Although buyers in many markets have the newfound ability to start asking for concessions such as closing costs or repairs, whether they get them is another matter. It depends in part on the dynamics of the local market -- and the willingness of the seller to face reality. "We have sellers who refuse to acknowledge that the boom pricing is over," says David Lereah, chief economist of NAR.
     
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  2. bharthi

    bharthi Junior IL'ite

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    Contd...

    For sellers, it heightens the importance of pricing a home correctly at the outset. Homeowners can no longer look at what their neighbor received and then simply tack on a big premium. Instead, pay attention to recent sales prices of comparable properties and also size up whether the local inventory of homes for sale is rising.

    Sellers can also do other things to stand out, such as offering the broker a higher payout if the property is under agreement by a certain date or offering to pay the buyer's closing costs, one month's mortgage payment -- or even the heating bill, says Pat Rioux, broker-owner of ListForLess.com, a flat-fee multiple-listing placement service in Massachusetts.

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    A builder in Portsmouth, Va. offers a bonus to the broker.

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    Not every market is feeling the squeeze. In Charlotte, N.C., sales have been "very brisk," says Pat Riley, president of Allen Tate Co. In Seattle, inventories are down almost 19% from a year ago, says J. Lennox Scott, chairman and chief executive of John L. Scott Real Estate.

    But in many areas, some of the excesses of the housing boom are fading. In Washington, D.C., the number of home inspections has climbed because buyers no longer feel they have to forgo inspection to get an offer accepted, says Bo Menkiti, president of the Menkiti Group of Keller Williams Realty.

    Also, asking prices are dropping. Crystal Sullivan, an agent with Liz Moore & Associates in Newport News, Va., put a house she owned in Westhaven on the market in late August, priced at $182,900. She sold it six weeks later after offering a $2,500 credit for closing costs and dropping the price to $169,900. "The hurricanes, the gas prices and the war, coupled with the time of year, have really taken its toll on our area," she says.

    Alex Fiedorczyk, an investor in the Boston area, put a three-bedroom home on the market in September, priced at $549,000. Since then, he's dropped the price twice, to $499,000, and hired a broker instead of selling it himself. If a buyer doesn't appear before the listing expires in December, Mr. Fiedorczyk plans to pull the house off the market until spring. "It isn't worth another [price] cut," he says.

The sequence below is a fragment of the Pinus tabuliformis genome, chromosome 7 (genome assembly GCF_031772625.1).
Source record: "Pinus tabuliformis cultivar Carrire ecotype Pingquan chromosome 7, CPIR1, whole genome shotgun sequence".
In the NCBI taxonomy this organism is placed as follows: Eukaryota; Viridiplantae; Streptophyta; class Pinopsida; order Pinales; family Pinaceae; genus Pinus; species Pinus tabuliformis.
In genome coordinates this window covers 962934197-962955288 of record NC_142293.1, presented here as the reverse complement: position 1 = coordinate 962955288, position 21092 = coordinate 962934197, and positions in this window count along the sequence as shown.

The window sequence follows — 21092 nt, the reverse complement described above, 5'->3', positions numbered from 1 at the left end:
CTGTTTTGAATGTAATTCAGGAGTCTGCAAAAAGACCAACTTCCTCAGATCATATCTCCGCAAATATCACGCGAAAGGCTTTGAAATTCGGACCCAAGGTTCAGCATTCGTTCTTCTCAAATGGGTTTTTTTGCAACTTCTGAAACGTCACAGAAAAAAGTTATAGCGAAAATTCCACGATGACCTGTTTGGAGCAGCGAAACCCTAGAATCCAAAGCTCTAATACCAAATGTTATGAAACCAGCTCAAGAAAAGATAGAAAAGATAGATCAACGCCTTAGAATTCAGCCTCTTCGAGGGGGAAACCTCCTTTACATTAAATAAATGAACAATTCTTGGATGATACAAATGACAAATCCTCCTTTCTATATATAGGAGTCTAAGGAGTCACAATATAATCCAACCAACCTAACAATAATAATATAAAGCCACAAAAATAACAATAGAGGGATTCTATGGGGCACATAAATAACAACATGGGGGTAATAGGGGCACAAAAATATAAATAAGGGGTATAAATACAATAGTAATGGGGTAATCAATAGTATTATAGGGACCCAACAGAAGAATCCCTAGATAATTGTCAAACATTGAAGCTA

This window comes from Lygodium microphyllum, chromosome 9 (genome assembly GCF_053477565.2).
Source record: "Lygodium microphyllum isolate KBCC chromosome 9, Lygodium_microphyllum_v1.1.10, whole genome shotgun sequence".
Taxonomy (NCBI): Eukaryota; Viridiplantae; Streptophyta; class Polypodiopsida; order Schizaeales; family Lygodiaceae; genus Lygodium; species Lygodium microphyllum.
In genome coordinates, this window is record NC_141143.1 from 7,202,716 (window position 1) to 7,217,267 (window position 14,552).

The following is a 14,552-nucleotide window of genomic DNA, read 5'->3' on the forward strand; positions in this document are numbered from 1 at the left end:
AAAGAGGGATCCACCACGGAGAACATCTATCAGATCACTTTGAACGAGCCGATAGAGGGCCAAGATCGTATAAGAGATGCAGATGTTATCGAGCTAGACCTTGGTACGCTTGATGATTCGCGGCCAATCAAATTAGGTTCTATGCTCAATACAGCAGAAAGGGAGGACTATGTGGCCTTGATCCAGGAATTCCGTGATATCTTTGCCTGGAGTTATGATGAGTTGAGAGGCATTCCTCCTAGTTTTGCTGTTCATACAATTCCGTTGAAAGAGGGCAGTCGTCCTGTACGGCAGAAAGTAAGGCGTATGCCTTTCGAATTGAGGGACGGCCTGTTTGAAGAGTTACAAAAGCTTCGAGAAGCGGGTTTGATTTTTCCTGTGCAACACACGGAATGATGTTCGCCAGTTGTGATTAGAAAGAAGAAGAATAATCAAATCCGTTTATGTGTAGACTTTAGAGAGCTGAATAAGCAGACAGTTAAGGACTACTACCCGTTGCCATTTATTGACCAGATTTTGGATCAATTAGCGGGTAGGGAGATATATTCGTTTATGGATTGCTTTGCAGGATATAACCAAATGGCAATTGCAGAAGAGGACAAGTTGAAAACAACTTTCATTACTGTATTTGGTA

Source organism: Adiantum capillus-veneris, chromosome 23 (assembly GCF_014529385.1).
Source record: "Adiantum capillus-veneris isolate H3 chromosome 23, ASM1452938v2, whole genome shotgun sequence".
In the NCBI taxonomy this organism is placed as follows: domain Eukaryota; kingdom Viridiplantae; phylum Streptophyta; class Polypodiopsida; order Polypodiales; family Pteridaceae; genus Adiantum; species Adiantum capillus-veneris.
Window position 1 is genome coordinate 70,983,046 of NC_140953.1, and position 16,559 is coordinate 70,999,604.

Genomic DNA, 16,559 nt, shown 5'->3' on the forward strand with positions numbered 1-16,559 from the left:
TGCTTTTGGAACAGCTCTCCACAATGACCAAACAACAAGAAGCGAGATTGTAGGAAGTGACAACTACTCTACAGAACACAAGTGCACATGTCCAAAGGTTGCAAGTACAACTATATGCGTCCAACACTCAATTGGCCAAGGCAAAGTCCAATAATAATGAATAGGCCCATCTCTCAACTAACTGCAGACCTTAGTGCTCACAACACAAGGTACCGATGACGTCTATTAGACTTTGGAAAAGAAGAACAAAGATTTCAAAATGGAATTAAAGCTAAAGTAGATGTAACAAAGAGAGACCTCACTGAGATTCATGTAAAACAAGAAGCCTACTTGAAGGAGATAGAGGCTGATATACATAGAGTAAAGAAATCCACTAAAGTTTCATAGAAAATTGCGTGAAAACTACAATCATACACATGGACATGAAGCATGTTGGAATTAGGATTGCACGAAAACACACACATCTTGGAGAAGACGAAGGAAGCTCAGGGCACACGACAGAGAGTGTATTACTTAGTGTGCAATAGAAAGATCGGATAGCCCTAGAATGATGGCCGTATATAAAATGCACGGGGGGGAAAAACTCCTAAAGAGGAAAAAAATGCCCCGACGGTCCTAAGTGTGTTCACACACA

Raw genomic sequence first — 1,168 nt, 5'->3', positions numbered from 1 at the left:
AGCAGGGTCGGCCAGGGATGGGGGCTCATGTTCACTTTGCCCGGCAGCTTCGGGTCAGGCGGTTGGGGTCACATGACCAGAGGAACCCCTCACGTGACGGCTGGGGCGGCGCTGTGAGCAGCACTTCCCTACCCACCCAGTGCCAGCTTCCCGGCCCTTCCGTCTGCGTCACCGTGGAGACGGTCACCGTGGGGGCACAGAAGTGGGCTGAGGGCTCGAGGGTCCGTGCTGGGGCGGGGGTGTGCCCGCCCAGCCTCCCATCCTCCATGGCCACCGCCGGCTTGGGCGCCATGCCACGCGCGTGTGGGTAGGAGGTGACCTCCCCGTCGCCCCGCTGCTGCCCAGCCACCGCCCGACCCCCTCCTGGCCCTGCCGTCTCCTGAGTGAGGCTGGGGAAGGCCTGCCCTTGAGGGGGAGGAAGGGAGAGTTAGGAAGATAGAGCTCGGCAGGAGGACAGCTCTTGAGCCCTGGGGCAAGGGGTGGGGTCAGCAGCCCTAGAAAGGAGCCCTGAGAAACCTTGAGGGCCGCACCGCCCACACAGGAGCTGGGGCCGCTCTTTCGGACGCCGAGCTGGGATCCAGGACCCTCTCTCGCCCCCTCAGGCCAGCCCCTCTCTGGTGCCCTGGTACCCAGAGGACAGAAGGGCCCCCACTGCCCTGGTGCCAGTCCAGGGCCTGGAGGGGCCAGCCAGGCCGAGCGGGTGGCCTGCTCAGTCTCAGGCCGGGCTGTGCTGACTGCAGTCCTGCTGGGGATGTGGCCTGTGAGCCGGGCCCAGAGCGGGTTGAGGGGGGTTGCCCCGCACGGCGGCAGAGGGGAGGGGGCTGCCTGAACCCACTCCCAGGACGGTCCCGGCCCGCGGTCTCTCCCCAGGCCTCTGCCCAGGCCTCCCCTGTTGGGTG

The average number of showings for homes in Massachusetts fell 25% in September, compared to a year earlier, according to Mapass, an appointment-scheduling service for real-estate brokers.

    For some sellers, the readjustment has been painful. David D'Ausilio, an operating partner with Keller Williams Realty in Fairfield County, Conn., says one of his clients had to drop the price on an eight-year-old Colonial in Monroe three times, to $664,900 from $724,900, before accepting an offer this month. Nine to 12 months ago, the home would have sold for as much as $695,000, says Mr. D'Ausilio.

    "In certain price points, the market has corrected up to 10% already," he says. For the first time in several years, sellers are accepting offers that are contingent on the buyers selling their own home, he adds.

    Linda Baron, an agent with Prudential Fox & Roach, Realtors in the Philadelphia suburb of Blue Bell, Pa., says that hiring a professional "stager" helped her to quickly sell a home priced at $3 million. For about $4,000, the stager brought in silk flowers, throw pillows, bedding and rental furniture and filled a basement storage area with furniture and boxes of collectibles so that the upstairs rooms looked more spacious. "Now that we're seeing houses staying on the market longer, we're going to do it across the board," Ms. Baron says.

    The pressure on sellers isn't limited to coastal markets that have seen the biggest gains. In Chicago, where prices have risen steadily but not spectacularly, prices have begun to soften for higher-end properties. "A year ago, you never would hear about going back for a price reduction," says Stephen Baird, president of Baird & Warner. "Now you hear it a little bit." To move a full-floor condo with a view of Lake Michigan, his firm cut the price to $2.975 million from $3.5 million.

    In Houston, where inventories are declining, higher energy prices are putting a dent in the sale of existing homes. Prices are down 3% to 5% over the past year or two, says Julius Zatopek III of Re/Max on the Brazos, with homes that were built a decade or more ago taking the biggest hit because they aren't as energy efficient as new construction.